Black Lives Matter Springfield co-founder and vice president Khoran Readus is his niece. As a child, she marched with her uncle and others for causes such as tenants' rights. Those were formative experiences. She attended summer school that Kantako and the late Mike Townsend, a social work professor at Sangamon State University/University of Illinois Springfield, would coordinate. They would go on trips to places like museums and farms. "It was an experience kids in the projects never got," said Readus. And they'd learn about Black history. When she turned 15 she became a counselor herself. Now, at 40, she said it helped her develop a strong desire to help others and she questions where she would be without the programming. "A lot of people don't get that opportunity."

"Each one teach one"

"My dad – he's the reason I'm standing out here today," 17-year-old Nykeyla Henderson said after the rally she helped organize outside the Capitol earlier in spring, which more than a thousand people attended. As a result, she later met with the governor, U.S. Sen. Dick Durbin and local officials. She said her late father took it upon himself to teach his kids about Black history.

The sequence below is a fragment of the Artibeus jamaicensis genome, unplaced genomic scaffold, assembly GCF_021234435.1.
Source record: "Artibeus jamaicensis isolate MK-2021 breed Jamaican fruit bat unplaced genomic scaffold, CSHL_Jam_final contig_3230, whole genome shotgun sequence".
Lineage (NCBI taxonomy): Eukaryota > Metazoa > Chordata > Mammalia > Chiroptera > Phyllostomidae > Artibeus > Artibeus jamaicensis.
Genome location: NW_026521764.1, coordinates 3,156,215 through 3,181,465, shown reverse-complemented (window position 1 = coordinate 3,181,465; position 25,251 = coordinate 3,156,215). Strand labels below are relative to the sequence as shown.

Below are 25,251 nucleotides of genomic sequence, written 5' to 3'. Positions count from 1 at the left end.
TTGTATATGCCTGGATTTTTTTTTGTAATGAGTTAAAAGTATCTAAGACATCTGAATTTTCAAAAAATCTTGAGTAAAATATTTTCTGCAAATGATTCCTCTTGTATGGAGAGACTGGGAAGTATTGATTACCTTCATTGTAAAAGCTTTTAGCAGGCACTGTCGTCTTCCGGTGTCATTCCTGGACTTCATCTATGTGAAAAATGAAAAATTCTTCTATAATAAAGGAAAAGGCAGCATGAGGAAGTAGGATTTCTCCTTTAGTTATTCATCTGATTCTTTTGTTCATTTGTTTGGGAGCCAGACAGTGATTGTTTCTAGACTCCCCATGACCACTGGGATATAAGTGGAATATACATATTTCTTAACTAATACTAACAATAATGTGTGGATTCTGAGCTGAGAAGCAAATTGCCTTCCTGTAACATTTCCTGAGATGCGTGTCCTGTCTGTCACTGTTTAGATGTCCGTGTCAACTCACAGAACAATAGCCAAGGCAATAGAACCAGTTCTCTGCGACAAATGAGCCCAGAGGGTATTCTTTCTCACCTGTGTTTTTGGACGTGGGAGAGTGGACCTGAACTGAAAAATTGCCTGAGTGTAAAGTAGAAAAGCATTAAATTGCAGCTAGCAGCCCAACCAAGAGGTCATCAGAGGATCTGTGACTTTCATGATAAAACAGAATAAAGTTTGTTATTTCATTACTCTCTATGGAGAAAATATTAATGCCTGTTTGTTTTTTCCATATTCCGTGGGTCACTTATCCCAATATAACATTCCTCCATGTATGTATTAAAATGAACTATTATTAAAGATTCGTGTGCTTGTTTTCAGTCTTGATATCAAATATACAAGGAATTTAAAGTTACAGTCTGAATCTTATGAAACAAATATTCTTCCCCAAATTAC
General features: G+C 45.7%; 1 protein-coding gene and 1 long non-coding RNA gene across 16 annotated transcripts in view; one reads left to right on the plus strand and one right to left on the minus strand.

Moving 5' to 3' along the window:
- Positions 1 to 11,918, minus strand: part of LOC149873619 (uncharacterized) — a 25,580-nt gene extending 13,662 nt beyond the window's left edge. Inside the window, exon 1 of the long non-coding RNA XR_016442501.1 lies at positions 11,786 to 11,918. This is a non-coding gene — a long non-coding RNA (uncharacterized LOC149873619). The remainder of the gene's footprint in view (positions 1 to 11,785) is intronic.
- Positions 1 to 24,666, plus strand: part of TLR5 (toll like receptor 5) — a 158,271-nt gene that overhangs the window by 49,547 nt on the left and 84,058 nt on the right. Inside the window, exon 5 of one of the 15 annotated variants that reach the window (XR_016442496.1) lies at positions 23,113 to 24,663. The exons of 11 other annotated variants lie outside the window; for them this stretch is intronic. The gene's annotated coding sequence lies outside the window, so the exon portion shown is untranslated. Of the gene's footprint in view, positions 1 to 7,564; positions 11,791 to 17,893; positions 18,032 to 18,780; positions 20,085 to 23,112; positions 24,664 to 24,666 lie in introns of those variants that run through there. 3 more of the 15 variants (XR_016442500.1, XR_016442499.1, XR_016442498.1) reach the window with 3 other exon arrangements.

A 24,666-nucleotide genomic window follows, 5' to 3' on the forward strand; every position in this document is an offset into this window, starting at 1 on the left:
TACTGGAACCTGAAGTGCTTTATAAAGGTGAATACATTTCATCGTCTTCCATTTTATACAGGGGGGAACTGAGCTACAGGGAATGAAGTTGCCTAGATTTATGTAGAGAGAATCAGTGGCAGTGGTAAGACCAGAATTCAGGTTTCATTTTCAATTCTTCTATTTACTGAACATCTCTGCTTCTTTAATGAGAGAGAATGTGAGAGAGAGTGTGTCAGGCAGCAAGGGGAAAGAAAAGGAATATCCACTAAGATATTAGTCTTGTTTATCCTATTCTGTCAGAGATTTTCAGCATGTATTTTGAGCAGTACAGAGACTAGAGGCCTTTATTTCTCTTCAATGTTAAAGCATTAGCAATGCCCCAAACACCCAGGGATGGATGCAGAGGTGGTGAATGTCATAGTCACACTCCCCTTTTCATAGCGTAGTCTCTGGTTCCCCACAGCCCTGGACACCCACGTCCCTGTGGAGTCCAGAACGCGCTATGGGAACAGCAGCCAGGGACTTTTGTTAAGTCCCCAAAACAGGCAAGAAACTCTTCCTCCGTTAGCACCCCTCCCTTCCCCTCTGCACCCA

In the midst of the current resurgence of the Black Lives Matter movement, Henderson also resurrected an effort of her father's called the Black People Party of America. "It's about unity, bringing people together, bringing the community together," she said. Teenagers like Henderson make up the current iteration of the group. Jerry Banks is one of the older members. The Springfield High School graduate will be a freshman at Marymount Manhattan College in New York City this year. He too had family who taught him about Black history. His mom had him submit essays for an annual Martin Luther King Jr. writing contest. She passed on her love for Maya Angelou. Banks read Angelou's poem "Still I Rise" at a recent protest. The poem begins:

"You may write me down in history
With your bitter, twisted lies,
You may tread me in the very dirt
But still, like dust, I'll rise."

Banks grew up witnessing history being made. "Some of my first memories are watching Obama get inaugurated," he said. Banks said, "In high school we learned about the slave trade, how Africans were products ... and we had a Black history assembly every February." He said the assemblies focused on people who had recently passed, like Aretha Franklin and Muhammad Ali. Banks said he would have preferred to also learn more about current changemakers. "There are multiple Black people that are still alive and actually still changing the world."